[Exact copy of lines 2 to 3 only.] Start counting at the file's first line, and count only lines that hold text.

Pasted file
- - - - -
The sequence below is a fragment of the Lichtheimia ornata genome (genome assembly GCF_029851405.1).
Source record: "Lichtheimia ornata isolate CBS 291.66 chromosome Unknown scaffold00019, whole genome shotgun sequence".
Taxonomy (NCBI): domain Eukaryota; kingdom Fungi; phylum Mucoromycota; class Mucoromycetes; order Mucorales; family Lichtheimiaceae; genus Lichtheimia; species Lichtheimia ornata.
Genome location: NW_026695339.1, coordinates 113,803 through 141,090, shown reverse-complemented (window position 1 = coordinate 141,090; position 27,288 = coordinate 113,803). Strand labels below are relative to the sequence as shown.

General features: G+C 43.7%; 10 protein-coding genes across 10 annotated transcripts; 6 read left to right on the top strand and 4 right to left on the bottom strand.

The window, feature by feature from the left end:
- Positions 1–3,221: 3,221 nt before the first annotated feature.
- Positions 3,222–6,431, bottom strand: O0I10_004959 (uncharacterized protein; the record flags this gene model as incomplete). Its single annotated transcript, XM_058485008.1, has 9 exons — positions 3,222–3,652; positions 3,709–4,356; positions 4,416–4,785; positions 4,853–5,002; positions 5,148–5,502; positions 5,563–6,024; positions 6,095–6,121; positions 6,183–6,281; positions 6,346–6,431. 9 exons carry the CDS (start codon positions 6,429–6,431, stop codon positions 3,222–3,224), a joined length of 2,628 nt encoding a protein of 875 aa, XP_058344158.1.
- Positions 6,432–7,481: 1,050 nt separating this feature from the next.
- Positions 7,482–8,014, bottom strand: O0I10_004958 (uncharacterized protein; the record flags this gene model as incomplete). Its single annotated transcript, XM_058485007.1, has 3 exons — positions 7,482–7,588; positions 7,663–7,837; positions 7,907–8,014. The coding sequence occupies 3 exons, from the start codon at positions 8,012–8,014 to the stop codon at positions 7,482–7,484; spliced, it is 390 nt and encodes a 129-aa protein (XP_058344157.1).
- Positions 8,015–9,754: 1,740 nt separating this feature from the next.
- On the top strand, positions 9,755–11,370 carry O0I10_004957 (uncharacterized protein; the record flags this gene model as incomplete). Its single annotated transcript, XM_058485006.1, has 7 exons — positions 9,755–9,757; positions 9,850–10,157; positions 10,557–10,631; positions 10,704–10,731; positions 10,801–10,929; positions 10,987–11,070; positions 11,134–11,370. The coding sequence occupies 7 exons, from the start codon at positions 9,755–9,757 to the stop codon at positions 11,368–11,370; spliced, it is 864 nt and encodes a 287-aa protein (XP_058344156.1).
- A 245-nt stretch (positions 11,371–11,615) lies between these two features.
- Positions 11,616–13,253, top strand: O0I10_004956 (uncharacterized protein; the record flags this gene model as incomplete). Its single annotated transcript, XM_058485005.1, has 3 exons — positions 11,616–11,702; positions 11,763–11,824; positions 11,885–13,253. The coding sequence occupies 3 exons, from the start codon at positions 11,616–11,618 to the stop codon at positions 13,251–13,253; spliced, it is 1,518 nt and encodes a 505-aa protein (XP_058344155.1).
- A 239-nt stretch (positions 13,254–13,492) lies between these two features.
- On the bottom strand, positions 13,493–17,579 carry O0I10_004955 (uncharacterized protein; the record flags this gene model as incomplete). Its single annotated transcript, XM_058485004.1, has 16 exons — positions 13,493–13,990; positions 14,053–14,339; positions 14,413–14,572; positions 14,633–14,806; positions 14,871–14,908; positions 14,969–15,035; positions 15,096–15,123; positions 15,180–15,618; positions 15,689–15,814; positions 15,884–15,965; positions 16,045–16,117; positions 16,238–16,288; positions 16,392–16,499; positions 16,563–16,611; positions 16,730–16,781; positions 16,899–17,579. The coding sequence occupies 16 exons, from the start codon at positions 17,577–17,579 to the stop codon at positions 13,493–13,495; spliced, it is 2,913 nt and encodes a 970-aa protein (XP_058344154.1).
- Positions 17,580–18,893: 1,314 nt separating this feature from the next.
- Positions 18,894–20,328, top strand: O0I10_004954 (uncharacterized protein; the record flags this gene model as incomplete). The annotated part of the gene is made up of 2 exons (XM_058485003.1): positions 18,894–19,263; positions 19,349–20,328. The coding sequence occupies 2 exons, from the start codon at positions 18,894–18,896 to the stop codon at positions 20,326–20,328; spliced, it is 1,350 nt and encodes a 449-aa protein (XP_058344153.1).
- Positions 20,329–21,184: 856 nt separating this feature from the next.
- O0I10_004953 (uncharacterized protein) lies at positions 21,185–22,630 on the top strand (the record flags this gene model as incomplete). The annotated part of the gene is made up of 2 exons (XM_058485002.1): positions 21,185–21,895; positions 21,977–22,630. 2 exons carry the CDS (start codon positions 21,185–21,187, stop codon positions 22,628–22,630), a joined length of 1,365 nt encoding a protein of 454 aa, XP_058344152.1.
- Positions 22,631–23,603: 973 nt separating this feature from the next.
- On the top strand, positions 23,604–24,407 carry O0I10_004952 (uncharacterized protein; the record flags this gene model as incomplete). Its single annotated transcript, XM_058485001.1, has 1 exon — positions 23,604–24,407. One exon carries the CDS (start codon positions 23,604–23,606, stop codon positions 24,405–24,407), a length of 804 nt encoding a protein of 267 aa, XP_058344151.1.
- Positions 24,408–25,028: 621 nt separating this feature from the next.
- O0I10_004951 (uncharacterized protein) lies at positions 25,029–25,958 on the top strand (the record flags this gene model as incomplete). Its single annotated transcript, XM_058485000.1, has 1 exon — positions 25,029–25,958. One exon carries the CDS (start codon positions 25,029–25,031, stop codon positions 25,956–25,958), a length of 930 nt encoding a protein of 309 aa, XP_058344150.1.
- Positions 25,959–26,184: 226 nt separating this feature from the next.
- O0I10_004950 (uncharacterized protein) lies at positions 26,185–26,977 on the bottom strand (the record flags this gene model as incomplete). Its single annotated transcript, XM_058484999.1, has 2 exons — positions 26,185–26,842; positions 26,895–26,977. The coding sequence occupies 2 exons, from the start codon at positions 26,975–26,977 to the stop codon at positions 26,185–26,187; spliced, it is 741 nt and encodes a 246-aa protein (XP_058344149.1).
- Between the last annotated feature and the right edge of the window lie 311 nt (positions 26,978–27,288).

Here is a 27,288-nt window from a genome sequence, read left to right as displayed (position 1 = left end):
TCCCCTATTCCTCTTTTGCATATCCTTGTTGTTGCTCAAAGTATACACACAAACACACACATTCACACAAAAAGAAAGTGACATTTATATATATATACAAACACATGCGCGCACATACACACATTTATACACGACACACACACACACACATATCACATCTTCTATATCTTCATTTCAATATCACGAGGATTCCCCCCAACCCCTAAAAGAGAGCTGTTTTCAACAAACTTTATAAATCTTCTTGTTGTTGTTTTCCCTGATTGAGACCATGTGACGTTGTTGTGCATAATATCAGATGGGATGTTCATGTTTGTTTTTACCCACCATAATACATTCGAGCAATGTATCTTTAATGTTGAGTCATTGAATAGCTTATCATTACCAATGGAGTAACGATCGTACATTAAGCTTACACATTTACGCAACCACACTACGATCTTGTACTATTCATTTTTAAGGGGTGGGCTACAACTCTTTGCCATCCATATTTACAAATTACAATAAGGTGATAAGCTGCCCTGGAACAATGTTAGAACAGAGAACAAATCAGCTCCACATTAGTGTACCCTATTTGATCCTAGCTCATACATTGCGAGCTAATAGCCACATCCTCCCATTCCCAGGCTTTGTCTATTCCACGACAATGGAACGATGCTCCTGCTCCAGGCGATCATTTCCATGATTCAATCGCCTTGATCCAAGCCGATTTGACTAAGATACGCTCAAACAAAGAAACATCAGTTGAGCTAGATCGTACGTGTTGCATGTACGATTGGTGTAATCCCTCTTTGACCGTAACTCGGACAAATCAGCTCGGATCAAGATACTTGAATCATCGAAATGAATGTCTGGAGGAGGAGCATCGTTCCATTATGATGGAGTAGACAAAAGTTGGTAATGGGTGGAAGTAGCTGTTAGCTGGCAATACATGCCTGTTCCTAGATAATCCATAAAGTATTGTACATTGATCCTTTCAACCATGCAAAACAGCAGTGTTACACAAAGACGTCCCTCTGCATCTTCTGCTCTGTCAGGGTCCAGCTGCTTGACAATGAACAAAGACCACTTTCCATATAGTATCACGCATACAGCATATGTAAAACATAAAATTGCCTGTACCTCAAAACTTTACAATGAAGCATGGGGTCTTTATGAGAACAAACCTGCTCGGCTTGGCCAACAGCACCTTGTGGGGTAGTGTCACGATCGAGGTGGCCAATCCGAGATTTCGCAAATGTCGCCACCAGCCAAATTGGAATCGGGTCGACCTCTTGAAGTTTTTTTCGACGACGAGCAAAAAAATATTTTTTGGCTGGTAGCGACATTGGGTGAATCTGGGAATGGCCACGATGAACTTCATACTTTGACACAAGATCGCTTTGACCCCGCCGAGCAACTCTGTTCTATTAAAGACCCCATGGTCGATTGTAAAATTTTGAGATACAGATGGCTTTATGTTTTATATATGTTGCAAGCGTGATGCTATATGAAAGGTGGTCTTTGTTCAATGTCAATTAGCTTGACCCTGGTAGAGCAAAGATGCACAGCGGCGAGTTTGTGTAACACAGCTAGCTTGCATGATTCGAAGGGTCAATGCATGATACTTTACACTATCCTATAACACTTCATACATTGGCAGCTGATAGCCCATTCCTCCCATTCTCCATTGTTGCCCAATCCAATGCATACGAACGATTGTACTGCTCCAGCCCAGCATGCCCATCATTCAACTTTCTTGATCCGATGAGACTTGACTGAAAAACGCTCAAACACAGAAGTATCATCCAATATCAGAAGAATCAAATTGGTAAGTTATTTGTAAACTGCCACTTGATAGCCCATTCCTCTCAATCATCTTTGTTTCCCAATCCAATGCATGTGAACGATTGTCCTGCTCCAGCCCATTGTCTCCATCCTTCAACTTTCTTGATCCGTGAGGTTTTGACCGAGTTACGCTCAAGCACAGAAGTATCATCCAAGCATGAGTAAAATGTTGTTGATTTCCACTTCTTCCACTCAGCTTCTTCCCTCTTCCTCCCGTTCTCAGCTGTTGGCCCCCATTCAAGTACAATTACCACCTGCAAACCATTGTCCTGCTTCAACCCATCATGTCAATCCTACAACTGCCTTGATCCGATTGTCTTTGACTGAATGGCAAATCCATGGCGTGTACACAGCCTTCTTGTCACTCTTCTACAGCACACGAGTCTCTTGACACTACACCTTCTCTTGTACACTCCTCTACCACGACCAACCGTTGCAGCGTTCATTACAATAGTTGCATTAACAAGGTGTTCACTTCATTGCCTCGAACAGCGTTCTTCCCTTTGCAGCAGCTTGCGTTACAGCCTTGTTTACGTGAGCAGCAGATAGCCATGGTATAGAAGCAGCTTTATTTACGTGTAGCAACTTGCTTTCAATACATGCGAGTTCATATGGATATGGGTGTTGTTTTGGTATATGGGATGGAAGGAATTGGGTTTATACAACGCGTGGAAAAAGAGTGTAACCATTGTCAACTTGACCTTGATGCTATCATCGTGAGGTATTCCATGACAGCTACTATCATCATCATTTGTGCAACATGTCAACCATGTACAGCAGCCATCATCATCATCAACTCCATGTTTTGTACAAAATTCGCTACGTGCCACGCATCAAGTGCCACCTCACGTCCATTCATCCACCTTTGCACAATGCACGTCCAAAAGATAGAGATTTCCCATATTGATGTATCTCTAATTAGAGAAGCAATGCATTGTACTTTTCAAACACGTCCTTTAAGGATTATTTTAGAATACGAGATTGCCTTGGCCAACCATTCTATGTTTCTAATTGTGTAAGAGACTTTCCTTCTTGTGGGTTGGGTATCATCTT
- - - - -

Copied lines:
Source record: "Lichtheimia ornata isolate CBS 291.66 chromosome Unknown scaffold00019, whole genome shotgun sequence".
Taxonomy (NCBI): domain Eukaryota; kingdom Fungi; phylum Mucoromycota; class Mucoromycetes; order Mucorales; family Lichtheimiaceae; genus Lichtheimia; species Lichtheimia ornata.